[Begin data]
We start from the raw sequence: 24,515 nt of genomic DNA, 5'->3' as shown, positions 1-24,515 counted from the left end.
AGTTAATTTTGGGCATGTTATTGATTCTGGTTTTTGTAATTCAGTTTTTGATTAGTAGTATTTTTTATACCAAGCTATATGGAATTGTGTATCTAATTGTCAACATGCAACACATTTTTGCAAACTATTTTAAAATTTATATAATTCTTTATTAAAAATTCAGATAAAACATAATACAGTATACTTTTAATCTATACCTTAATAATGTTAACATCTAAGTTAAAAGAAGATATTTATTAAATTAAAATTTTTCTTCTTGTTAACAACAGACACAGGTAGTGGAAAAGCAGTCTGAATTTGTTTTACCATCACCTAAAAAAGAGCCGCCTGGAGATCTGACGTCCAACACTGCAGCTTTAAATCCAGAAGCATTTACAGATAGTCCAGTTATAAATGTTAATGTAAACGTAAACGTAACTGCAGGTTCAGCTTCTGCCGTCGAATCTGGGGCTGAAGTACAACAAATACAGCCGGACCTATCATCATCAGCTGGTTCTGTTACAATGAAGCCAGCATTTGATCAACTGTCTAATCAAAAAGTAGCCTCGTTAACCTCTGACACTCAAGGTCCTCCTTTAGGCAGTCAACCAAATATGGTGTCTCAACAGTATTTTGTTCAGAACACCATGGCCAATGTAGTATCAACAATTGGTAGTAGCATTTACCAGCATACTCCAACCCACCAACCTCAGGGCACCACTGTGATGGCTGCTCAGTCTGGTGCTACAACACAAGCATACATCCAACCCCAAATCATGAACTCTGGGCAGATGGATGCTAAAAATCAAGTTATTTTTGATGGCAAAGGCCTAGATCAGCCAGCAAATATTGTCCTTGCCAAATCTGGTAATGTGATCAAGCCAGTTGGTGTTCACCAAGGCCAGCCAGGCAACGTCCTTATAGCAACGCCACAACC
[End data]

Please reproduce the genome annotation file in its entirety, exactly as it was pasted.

We start from the raw sequence: 24,515 nt of genomic DNA, 5'->3' as shown, positions 1-24,515 counted from the left end.
AGTTAATTTTGGGCATGTTATTGATTCTGGTTTTTGTAATTCAGTTTTTGATTAGTAGTATTTTTTATACCAAGCTATATGGAATTGTGTATCTAATTGTCAACATGCAACACATTTTTGCAAACTATTTTAAAATTTATATAATTCTTTATTAAAAATTCAGATAAAACATAATACAGTATACTTTTAATCTATACCTTAATAATGTTAACATCTAAGTTAAAAGAAGATATTTATTAAATTAAAATTTTTCTTCTTGTTAACAACAGACACAGGTAGTGGAAAAGCAGTCTGAATTTGTTTTACCATCACCTAAAAAAGAGCCGCCTGGAGATCTGACGTCCAACACTGCAGCTTTAAATCCAGAAGCATTTACAGATAGTCCAGTTATAAATGTTAATGTAAACGTAAACGTAACTGCAGGTTCAGCTTCTGCCGTCGAATCTGGGGCTGAAGTACAACAAATACAGCCGGACCTATCATCATCAGCTGGTTCTGTTACAATGAAGCCAGCATTTGATCAACTGTCTAATCAAAAAGTAGCCTCGTTAACCTCTGACACTCAAGGTCCTCCTTTAGGCAGTCAACCAAATATGGTGTCTCAACAGTATTTTGTTCAGAACACCATGGCCAATGTAGTATCAACAATTGGTAGTAGCATTTACCAGCATACTCCAACCCACCAACCTCAGGGCACCACTGTGATGGCTGCTCAGTCTGGTGCTACAACACAAGCATACATCCAACCCCAAATCATGAACTCTGGGCAGATGGATGCTAAAAATCAAGTTATTTTTGATGGCAAAGGCCTAGATCAGCCAGCAAATATTGTCCTTGCCAAATCTGGTAATGTGATCAAGCCAGTTGGTGTTCACCAAGGCCAGCCAGGCAACGTCCTTATAGCAACGCCACAACC